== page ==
Tuesday, September 02, 2008

25 years ago in Transfomrers PART 2: People are always asking if I gnu about 1983

If you go to Botcon you'll meet guys born in the early eighties that can trace their involvement with Transformers all the way back to when the franchise started in 1984 and they were 2 or 3 years old. This never ceases to amaze me as I don't remember anything from when I was 3, however, I do think I was still crapping my pants. But at that age these people will tell you they were busy establishing worldwide Transformer penpal networks and other miraculous feats of fandom and sentience. Hell the only thing I clearly remember from when I was 9 in 1983 was how I thought Gary Gnu was a real person.

For this, the second installment in my 25 year retrospective on toy robots that came out 24 years ago, I want to take a look at what was going on toywise in 1983. I consider '83 to be the first year of the great toy robots wars, although the dominant trends in toys that year had nothing to do with robots. Ask people to name popular toys from 1983 and you're more likely to get Cabbage Patch Kids or He-Man before robots get mentioned. 1984 and 85 are often looked back upon as the years that toy robots took off in America, but their success wasn't an overnight sensation. It was during 1983 that a handful of obscure toy robot lines would begin laying the groundwork for the impending roboplastic invasion.

Children's Palace 27 November 1983

The boy's toylines of 1983 were legendary. Action figures from both The Empire Strikes Back and Return of the Jedi were in stores, Masters of the Universe was still going strong in its third year and G.I. Joe's incredibly popular relaunch was in its second year. These toylines supported by movies, comic books and cartoons were colossal merchandising juggernauts. All of these properties were developed by American toy companies working with American advertising agencies who knew how to market to American children. Owning licensed properties with syndicated television shows was an advantage that toy robots from Japanese toymakers Bandai and Takara didn't have. Consequently the transforming toy robot lines they introduced in the US during 1983 were doomed from the start. It would have been impossible to predict in 1983 that 1984 would be the biggest year in toy sales to date largely because of those same transforming toy robots made by Bandai and Takara that were so forgettable in 1983.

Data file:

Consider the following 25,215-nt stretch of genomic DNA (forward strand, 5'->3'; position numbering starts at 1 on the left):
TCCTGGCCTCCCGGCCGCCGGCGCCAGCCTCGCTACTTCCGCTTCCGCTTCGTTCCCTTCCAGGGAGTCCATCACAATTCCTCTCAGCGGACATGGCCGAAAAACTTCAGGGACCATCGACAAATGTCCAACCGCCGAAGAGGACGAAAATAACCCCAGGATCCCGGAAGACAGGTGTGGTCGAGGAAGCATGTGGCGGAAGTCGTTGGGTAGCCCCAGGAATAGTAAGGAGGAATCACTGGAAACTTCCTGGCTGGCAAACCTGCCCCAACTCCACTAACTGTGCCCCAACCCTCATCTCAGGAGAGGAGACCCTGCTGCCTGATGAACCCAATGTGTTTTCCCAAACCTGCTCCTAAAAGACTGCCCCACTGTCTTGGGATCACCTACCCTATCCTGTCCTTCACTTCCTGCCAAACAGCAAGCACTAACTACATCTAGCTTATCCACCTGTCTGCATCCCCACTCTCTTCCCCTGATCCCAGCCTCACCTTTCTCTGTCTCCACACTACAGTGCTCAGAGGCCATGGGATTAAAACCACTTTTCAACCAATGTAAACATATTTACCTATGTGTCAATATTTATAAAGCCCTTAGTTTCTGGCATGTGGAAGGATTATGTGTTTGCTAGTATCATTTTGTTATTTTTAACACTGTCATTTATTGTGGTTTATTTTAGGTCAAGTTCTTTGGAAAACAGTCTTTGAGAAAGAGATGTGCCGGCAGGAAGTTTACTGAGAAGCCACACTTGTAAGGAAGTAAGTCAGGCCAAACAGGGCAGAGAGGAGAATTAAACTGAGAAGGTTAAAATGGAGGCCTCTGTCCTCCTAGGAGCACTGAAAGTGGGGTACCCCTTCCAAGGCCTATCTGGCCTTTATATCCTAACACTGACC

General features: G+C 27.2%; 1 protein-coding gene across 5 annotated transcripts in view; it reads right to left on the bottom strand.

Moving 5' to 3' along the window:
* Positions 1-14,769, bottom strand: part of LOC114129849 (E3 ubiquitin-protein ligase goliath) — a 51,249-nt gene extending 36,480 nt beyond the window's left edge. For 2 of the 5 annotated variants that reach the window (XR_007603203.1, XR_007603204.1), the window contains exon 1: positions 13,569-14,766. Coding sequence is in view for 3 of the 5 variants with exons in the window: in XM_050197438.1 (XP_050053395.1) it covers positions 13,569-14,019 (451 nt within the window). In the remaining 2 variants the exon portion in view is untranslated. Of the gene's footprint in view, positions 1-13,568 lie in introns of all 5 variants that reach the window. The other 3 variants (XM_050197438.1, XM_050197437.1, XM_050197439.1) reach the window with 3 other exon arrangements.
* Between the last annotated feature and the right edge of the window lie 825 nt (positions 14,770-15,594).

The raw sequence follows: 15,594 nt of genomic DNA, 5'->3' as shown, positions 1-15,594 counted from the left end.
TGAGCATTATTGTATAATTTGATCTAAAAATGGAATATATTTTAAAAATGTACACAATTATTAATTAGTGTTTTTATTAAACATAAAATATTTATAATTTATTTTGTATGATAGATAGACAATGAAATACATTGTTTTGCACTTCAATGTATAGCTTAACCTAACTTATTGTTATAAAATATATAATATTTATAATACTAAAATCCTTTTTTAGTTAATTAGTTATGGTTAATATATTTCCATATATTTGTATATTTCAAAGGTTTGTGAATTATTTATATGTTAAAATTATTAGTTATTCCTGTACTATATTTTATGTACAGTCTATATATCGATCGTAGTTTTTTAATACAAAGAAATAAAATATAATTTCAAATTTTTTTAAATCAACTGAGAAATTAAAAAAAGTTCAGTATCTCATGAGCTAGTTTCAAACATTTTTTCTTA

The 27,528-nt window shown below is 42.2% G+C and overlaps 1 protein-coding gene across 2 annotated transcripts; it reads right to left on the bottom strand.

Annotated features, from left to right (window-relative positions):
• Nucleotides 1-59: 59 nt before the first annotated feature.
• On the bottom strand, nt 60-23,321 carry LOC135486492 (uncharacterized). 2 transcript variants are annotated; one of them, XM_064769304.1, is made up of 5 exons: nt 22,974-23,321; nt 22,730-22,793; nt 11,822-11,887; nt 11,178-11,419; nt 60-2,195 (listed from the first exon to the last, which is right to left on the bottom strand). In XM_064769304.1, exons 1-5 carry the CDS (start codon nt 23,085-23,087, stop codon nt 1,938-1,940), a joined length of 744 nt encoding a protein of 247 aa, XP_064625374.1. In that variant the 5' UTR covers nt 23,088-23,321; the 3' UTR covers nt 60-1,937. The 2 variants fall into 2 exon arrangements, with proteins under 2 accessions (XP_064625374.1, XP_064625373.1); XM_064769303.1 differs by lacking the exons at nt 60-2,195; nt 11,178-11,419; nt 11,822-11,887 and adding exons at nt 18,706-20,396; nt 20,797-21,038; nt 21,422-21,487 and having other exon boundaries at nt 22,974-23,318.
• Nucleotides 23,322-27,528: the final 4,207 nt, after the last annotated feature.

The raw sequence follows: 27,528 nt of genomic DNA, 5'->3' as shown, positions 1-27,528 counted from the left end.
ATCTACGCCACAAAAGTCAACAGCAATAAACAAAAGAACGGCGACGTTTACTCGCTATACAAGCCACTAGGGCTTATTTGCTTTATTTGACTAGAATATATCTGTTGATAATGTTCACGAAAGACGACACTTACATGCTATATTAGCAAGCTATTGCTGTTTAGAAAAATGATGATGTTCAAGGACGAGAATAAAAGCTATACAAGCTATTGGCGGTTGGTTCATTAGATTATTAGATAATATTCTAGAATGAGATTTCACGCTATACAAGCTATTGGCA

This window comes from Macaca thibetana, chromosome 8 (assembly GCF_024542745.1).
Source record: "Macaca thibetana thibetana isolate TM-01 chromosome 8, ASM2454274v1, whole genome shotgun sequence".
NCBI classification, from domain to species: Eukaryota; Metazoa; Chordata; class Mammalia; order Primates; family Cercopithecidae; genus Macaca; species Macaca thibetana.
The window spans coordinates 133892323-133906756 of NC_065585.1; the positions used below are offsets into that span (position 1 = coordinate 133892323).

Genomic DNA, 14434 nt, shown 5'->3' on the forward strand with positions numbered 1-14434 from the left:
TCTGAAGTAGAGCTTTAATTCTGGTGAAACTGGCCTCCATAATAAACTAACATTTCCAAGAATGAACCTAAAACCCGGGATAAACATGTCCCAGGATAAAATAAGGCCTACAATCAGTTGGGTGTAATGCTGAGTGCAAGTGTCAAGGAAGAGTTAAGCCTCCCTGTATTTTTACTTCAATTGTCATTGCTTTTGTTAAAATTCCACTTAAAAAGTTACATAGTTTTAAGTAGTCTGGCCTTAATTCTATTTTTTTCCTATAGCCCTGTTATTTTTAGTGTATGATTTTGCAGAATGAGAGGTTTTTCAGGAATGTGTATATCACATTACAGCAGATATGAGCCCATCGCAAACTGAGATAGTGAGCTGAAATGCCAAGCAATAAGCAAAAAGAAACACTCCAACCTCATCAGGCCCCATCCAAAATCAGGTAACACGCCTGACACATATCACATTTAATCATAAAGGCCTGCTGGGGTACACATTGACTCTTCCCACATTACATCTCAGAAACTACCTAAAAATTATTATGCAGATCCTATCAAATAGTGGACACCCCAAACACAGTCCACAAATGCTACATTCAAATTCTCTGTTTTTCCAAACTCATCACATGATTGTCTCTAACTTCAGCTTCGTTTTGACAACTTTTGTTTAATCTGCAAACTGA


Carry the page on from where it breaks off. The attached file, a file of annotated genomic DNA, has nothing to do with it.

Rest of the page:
Whistle Stop 05 Dec 1983
In 1982 Bandai introduced their GoDaiKin line of giant die cast robots, many of which featured combining gimmicks and spring loaded rocket fists. (GoDaiKin is notable for introducing GoLion to the US before Voltron ever aired.) It wasn't until 1983 that GoDaiKins really began getting significant distribution. The GoDaiKin robot transformations mostly revolved around combining three or more smaller mecha so they weren't really transformer style robots so much as they were partsformers. Still, the GoDaiKin line is so significant that I consider its introduction to be "the rocket fist heard 'round the world" that kicked off the Great Toy Robots Wars of the 1980s.

The first toylines consisting of a majority of non-combining transforming robots released in the US were Bandai's Machine Men and Takara's Diakron. Both were released in 1983 but I haven't yet figured out which one arrived first. Robots from both of these lines would eventually go on to greater fame as GoBots and Transformers in 1984 (once Tonka and Hasbro licensed them from their respective Japanese owners). But upon their initial debuts in 1983 without cartoons or comic books to help them out both lines hardly registered a blip on the American pop culture radar. For what it's worth, both Machine Men and the Diakron Power Dashers (which can be seen at the bottom of this page) did get mentions as "Best Buys for Under $5" on the Americans for Democratic Action's 1983 pre-Christmas toy survey. Those dudes must not have had very high standards if they were impressed by Power Dashers and $3 GoBots.